How Jahvon Quinerly used a second chance at Alabama and getting 'screwed' out of an award to SEC Tournament MVP
NASHVILLE — Jahvon Quinerly accepted his SEC Tournament MVP award with reflection. His coach told him to claim it with defiance.
“I thought he got screwed out of the (SEC) Sixth Man of the Year award, to be honest with you,” Alabama basketball coach Nate Oats said. “… So I told him, ‘They may have screwed you on the Sixth Man of the Year, so let’s go win the tournament MVP.”
Quinerly, a sophomore point guard, was shut out of that regular-season award. It instead went to Arkansas guard J.D. Notae.
And four Alabama teammates took home SEC regular-season awards, including Herbert Jones, who swept Player of the Year and Defensive Player of the Year.
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But Quinerly won the hardware that matters most in the postseason by guiding Alabama’s 80-79 win over LSU in Sunday’s SEC title game. He took a long, curvy road to that SEC Tournament MVP award.
“I’ve been through a lot these last couple of years,” Quinerly said. “This is just a blessing. I’m just so happy that my family got to watch (at Bridgestone Arena). This is an amazing feeling.”
Quinerly brought his dad’s ‘Jersey toughness’ to Tide
Taking deep breaths in the aftermath of the championship game, Quinerly seemed to pause just long enough to recount the twists and turns that led him there.
He even locked eyes with his mother, who was sobbing in the stands among the limited number of fans permitted to attend the game due to COVID-19 restrictions.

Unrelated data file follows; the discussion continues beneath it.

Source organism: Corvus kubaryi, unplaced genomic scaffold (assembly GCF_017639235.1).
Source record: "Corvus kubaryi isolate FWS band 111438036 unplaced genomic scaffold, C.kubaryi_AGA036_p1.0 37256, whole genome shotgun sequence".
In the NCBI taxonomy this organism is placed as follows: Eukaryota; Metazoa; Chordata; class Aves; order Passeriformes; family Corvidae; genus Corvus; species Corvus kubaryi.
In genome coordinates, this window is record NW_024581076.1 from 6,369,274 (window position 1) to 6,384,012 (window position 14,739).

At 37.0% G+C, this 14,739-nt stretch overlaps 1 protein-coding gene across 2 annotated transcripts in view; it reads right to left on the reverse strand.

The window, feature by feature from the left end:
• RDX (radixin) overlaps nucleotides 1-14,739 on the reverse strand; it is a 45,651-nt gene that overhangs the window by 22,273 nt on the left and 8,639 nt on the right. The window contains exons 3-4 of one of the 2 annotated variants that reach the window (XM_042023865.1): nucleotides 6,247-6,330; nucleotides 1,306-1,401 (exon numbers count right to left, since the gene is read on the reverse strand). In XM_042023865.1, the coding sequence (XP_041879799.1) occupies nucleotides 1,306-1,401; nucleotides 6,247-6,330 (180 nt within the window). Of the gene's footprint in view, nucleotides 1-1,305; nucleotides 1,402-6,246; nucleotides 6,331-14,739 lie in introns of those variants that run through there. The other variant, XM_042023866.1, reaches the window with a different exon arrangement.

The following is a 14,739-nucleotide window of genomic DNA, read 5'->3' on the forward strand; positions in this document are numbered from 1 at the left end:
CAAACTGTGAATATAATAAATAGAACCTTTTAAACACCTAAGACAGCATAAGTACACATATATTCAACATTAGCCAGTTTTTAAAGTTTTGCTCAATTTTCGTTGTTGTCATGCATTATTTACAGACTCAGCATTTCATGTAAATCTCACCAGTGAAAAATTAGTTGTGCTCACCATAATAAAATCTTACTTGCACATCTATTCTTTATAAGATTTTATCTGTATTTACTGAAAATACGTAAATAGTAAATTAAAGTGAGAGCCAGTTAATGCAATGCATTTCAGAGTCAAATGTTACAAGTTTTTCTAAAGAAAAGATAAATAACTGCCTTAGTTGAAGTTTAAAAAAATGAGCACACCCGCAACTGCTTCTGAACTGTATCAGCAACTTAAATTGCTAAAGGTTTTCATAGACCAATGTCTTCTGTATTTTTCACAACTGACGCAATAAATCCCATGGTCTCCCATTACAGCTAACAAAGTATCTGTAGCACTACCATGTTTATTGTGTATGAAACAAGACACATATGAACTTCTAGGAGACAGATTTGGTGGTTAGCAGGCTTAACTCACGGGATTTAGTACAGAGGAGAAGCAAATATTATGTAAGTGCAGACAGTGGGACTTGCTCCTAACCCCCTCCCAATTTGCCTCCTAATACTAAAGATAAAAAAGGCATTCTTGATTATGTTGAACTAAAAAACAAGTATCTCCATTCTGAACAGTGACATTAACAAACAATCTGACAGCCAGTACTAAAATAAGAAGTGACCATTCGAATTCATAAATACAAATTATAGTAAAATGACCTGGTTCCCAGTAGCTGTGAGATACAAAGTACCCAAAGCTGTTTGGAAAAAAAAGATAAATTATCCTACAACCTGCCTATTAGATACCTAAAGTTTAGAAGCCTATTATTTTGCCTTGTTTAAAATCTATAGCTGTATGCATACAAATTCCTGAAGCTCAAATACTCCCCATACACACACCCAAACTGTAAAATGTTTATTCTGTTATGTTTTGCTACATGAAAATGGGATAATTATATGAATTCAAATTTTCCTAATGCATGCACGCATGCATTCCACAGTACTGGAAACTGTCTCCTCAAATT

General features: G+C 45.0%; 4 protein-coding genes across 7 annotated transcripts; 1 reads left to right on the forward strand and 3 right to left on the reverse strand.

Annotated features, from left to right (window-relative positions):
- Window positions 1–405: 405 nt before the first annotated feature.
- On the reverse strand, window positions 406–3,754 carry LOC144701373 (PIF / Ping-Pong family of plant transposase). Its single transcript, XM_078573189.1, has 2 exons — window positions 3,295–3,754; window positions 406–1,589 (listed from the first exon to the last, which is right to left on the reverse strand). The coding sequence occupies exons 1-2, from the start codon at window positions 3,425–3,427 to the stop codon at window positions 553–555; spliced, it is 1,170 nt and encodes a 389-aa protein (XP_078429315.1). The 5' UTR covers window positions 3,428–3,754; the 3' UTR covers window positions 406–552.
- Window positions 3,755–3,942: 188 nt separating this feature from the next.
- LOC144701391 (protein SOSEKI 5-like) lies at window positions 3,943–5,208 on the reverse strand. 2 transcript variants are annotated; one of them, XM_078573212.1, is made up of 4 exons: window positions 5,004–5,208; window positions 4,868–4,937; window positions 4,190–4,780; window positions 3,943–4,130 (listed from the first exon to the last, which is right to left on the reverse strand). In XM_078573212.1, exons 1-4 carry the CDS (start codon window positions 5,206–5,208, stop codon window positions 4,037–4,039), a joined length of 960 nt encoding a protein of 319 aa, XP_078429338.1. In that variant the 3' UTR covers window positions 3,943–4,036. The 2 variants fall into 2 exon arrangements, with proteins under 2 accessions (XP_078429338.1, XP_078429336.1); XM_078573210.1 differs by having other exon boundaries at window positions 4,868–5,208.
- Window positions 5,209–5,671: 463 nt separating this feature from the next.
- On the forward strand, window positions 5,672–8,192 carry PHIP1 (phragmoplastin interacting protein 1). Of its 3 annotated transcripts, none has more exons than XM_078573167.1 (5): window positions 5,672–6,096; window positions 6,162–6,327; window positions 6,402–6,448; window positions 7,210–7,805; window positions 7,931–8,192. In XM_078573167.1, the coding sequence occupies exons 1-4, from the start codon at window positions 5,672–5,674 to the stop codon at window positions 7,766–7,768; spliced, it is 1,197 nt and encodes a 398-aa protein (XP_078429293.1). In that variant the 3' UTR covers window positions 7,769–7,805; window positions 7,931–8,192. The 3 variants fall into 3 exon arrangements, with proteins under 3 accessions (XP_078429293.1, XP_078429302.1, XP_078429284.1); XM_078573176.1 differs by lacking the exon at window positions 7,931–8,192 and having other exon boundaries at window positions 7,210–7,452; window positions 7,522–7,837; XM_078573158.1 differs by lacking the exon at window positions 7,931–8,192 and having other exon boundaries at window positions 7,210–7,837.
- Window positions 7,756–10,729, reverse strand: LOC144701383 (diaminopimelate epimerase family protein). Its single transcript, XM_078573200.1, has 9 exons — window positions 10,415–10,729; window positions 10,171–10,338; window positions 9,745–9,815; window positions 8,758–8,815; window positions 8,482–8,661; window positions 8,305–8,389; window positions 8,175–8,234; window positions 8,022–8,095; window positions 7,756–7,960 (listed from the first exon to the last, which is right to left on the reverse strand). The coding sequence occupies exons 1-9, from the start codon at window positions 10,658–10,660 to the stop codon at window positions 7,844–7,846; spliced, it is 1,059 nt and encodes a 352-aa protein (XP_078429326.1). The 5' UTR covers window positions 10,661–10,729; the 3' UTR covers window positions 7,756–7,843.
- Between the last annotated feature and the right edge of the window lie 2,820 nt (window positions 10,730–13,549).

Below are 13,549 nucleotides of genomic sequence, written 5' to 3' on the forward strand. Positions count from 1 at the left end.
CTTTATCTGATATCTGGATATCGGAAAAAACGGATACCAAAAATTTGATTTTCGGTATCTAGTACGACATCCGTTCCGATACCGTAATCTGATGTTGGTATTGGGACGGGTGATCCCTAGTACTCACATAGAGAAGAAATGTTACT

Quinerly is a New Jersey native who committed to Arizona, instead played at Villanova, transferred to Alabama and had the best week of his college career in Nashville.
“This moment means everything to me,” Quinerly said at midcourt, moments after learning he was voted tournament MVP.
He then paused, turned away from the ESPN cameras on a live broadcast and pointed to his family and Alabama fans cheering for the journeyman point guard who helped carry their Crimson Tide to its first SEC Tournament title since 1991.
“And we’re not finished,” Quinerly added, referring to the NCAA Tournament, where Alabama will be one of the hottest teams in the bracket.
Oats raced right to Quinerly’s mom, as well. After a big hug, she thanked him for coaching two of her sons, Jahvon and freshman walk-on Jaden.
Oats thanked her in return for trusting him to revive her son’s college basketball career, which had gone off track since his days as a McDonald’s All-American and, briefly, a role player at Villanova.
Jahvon is one of four sons to Mark and Caren Quinerly, who Oats credited with supporting him and his coaching staff.
“They’re great people. They’re the parents that you never have to worry about,” Oats said. “They are never questioning the coaches — none of that. (His) dad is a Jersey cop. I love him. He’s a man’s man. And Jahvon has some toughness about him, Jersey toughness.”
How Quinerly sparked Alabama title’s run
Quinerly scored 14 points off the bench, buried three 3-pointers, pulled down five rebounds and added four assists in the championship game. He helped Alabama outscore LSU’s bench 28-0.
By then, his storyline as a postseason spark was already set. Quinerly led Alabama with 14 points in an 85-48 rout of Mississippi State in the quarterfinal.
Then he paced the comeback in a 73-68 win over Tennessee in the semifinal. He had 19 points, made Alabama’s final two field goals and buried two clutch free throws with 16 seconds remaining to advance to the title game.
With 47 points in the tournament, Quinerly continued his streak of 12 straight games scoring in double figures. All that happened as a substitute because he hasn't started a game since Dec. 22.
“This weekend has kind of been a turning point for me,” Quinerly said. “I had an up-and-down year. But I am lot more comfortable on the court and comfortable in my role on the team, and I know what I bring to the table.”
Reach Adam Sparks at email@example.com and on Twitter @AdamSparks.